Harbour elements and code names

Below are listed brief details of the major elements of the harbours together with their associated military code names.

Mulberry "A"

The Mulberry harbour assembled on Omaha beach at Saint-Laurent-sur-Mer was for use by the American invasion forces. Mulberry "A" was not securely anchored to the sea bed, resulting in such severe damage during the Channel storms of late June 1944 that it was considered to be irreparable and its further assembly ceased.[citation needed]It was commanded by Augustus Dayton Clark.

Mulberry "B"

Mulberry "B" was the harbour assembled on Gold Beach at Arromanches for use by the British and Canadian invasion forces. It was finally decommissioned 6 months after D-Day as allied forces were able to use the recently captured port of Antwerp to offload troops and supplies.

Golden Arrow

"Arrow" was the code name for the port at Arromanches and "Golden" was a reference to the Gold Beach sector.


Corn cobs and Gooseberries (block ships)

Overall aerial view of the Mulberry B harbour "Port Winston" in September 1944

Corn cobs were block ships that crossed the English Channel either under their own steam or that were towed and then scuttled to create sheltered water at the five landing beaches. Once in position the Corn Cobs created Gooseberries.

The ships used for each beach were:

Two of the "Gooseberries" grew into "Mulberries", the artificial harbours.[13]"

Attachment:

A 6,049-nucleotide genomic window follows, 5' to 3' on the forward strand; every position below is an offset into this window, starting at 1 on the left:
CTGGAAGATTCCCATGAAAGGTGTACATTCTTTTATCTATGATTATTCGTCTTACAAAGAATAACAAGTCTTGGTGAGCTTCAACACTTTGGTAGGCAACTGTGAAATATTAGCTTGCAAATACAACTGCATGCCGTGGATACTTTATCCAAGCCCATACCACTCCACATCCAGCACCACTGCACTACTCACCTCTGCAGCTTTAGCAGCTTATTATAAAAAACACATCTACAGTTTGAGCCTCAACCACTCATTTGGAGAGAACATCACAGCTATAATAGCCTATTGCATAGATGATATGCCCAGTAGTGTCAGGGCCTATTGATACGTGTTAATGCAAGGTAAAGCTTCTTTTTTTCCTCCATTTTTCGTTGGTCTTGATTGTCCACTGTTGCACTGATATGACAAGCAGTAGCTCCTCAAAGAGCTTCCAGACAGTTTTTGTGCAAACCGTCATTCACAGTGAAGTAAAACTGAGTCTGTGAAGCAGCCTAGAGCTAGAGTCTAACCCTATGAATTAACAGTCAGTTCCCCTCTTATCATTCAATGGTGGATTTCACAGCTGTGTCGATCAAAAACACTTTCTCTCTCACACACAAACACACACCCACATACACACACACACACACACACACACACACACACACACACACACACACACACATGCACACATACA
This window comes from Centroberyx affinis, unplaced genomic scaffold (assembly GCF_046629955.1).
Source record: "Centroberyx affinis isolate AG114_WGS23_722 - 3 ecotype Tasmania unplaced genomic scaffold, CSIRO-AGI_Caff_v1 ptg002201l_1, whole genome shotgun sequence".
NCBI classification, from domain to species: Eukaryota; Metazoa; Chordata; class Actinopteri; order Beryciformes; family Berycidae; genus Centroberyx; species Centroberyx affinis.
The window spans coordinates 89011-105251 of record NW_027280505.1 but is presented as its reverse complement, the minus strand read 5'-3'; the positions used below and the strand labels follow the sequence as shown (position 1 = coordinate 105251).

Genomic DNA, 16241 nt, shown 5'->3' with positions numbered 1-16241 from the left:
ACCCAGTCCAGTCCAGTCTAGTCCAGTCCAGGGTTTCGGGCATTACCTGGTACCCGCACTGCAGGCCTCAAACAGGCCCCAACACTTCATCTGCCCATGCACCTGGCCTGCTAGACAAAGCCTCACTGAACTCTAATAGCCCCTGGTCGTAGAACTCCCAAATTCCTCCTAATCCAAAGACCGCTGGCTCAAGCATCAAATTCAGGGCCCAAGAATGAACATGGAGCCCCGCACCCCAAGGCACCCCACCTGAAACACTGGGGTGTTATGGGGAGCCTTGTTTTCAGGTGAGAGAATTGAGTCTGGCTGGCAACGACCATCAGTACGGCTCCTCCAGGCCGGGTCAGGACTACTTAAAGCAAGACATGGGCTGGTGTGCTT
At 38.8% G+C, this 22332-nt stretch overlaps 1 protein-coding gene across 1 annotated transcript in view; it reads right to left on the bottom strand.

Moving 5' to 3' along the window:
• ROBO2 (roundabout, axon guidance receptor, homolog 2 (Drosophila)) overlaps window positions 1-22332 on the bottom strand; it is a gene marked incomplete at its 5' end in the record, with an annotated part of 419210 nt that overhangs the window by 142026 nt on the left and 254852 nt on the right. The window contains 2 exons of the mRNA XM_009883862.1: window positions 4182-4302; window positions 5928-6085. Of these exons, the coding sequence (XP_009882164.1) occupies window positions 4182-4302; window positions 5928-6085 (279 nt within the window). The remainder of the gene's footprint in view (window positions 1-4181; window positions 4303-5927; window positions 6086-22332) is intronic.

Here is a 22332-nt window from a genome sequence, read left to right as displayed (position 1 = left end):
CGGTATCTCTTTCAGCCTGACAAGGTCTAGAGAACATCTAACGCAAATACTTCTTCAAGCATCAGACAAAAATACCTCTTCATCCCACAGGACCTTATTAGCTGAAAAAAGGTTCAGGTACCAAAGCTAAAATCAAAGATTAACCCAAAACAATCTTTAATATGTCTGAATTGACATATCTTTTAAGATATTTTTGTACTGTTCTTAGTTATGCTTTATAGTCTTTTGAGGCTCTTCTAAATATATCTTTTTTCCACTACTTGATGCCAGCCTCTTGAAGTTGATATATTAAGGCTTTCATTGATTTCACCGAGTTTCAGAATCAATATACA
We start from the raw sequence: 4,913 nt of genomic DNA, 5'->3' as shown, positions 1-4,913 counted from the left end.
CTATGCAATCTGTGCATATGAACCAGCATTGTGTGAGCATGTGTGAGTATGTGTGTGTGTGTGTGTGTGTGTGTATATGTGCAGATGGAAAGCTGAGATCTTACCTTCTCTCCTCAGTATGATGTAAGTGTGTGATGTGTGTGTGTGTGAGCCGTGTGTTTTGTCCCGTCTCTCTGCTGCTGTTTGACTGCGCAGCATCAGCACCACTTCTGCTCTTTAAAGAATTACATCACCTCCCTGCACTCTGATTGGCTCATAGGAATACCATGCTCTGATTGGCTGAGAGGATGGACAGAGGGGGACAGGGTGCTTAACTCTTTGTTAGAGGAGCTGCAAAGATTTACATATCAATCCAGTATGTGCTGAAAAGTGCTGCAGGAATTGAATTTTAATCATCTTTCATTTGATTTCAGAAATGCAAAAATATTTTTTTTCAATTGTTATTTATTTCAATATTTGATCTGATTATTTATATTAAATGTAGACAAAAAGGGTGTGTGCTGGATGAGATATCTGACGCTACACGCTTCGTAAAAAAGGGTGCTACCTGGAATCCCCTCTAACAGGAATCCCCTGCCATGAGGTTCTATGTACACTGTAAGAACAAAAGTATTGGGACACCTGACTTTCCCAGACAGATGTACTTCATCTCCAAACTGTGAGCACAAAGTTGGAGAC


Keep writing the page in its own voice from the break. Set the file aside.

Phoenix construction, Weymouth 1944

Main article: Phoenix breakwaters

Phoenixes were reinforced concrete caissons constructed by civil engineering contractors around the coast of Britain, collected and sunk at Dungeness and Pagham prior to D-Day. The engineers were unable to refloat the Phoenixes and US Navy Captain (later Rear Admiral) Edward Ellsberg, already well known for quickly refloating scuttled ships at Massawa and Oran, was brought in to accomplish the task, though not without obtaining Churchill's intervention in taking the task away from the Royal Engineers and giving it to the Royal Navy. The Phoenixes, once refloated, were towed across the channel to form the "Mulberry" harbour breakwaters together with the "Gooseberry" block ships. Ellsberg rode one of the concrete caissons to Normandy; once there he helped unsnarl wrecked landing craft and vehicles on the beach.[14]


The bombardons were large floating breakwaters fabricated in steel that were anchored outside the main breakwaters that consisted of Gooseberries (block ships) and Phoenixes (concrete caissons). During the storms at the end of June 1944 some bombardons sank while others broke loose, possibly causing more damage to the harbours than the storm itself. The design of the bombardons was the responsibility of the Royal Navy while the Royal Engineers were responsible for the design of the rest of the Mulberry harbour equipment.